Quantifying severity of airway obstruction in COPD
The European Respiratory Society, British Thoracic Society and American Thoracic Society (see international recommendations) have recommended to use the FEV1/(F)VC ratio to decide whether there is or is not airway obstruction, and to quantify its severity on the basis of the FEV1. In spite of ethnic differences in FEV1 and (F)VC, the FEV1/(F)VC ratio differs little, if at all, between ethnic groups, from childhood to old age. This was recently corroborated in the large multi-ethnic study carried out by the Global Lung Function Initiative. Therefore, FEV1/FVC offers a robust solution to diagnosing airway obstruction independent of ethnic or sex-related differences in ventilatory function. The world is divided as to what constitutes airway obstruction: according to the GOLD group an FEV1/FVC ratio < 0.70, but according to common sense, scientific rigor and clinical evidence the appropriate lower limit of normal is the 5th percentile.
The level of FEV1 is used to grade severity of airways obstruction; this is fraught with difficulties:
- The recommendations relate to COPD and do not take account of coexisting restrictive ventilatory defects.
- Restrictive lung disease associated with an FEV1/(F)VC ratio below a borderline leads to overestimating the severity of airway obstruction.
- Each assessment is very sensitive to how well the reference values used fit the population.
- General practitioners tend to underestimate FEV1 by up to 280 mL, depending on equipment used and previous training (see FEV1 underestimated). In general this is to be expected if spirometric measurements are not performed by professionally trained personnel and do not conform to international recommendations. If FEV1/(F)VC is below ‘normal limits’, airway obstruction then tends to be systematically overestimated when based on the level of FEV1.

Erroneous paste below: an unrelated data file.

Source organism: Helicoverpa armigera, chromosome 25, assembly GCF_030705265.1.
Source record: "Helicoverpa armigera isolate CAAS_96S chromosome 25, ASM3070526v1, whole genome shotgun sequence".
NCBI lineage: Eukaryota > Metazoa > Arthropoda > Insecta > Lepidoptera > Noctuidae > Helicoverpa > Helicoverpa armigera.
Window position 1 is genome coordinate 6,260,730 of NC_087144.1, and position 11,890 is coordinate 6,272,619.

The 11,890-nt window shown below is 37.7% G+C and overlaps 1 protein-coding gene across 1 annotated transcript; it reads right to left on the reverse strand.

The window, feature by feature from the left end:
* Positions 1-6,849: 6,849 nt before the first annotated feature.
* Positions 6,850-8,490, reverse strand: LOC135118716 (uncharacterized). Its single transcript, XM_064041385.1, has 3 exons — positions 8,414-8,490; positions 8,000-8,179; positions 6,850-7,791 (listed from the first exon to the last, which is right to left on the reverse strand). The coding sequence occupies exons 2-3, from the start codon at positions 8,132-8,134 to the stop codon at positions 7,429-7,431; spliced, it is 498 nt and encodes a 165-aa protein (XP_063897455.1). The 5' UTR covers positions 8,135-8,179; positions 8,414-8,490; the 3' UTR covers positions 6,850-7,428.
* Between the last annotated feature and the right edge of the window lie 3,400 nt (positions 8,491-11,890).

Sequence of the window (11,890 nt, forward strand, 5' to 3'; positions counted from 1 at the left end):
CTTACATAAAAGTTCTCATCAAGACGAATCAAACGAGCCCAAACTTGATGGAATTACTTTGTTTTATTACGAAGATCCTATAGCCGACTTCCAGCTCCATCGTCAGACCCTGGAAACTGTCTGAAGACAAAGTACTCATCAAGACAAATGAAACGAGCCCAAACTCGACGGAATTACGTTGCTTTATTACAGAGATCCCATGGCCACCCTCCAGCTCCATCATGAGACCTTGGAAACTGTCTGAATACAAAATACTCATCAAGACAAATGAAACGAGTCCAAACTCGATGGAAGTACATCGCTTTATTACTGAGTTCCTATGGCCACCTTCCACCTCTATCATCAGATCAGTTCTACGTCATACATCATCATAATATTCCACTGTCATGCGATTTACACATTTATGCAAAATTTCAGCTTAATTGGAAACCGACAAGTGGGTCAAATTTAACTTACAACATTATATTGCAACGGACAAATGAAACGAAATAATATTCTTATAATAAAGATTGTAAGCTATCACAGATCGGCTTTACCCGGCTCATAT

In keeping with international recommendations the severity of airway obstruction is based on the level of FEV1%predicted. Recommendations on the scaling of severity varied in time and between respiratory societies.
|FEV1%FVC post bronchodilator||FEV1%pred||ATS/ERS 2004||GOLD||NICE 2010|
|< 0.70||>80||mild||mild (1)||mild (1) *|
|< 0.70||50-79||moderate||moderate (2)||moderate (2)|
|< 0.70||30-49||severe||severe (3)||severe (3)|
|< 0.70||< 30||very severe||very severe (4)||very severe (4)|
|* diagnosis of COPD requires the presence of respiratory symptoms|
|< LLN||50-59||moderately severe|
|< LLN||< 35||very severe|
As argued earlier, the use of percent of predicted is misguided because it leads to age-related bias, due to which the severity of airway obstruction will be systematically overestimated in elderly people. Only an FEV1/FVC ratio < LLN and FEV1 < LLN was found to be associated with elevated risk of having respiratory symptoms and elevated risk of death (PubMed); therefore it would be better to abandon using FEV1 % predicted and adopting the LLN for FEV1 in defining mild airway obstruction.
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NOTE: Although the summary of the publication suggests otherwise, the authors misrepresented their findings: the adjusted hazard ratio for premature death was elevated only if the FEV1/FVC ratio was < LLN.
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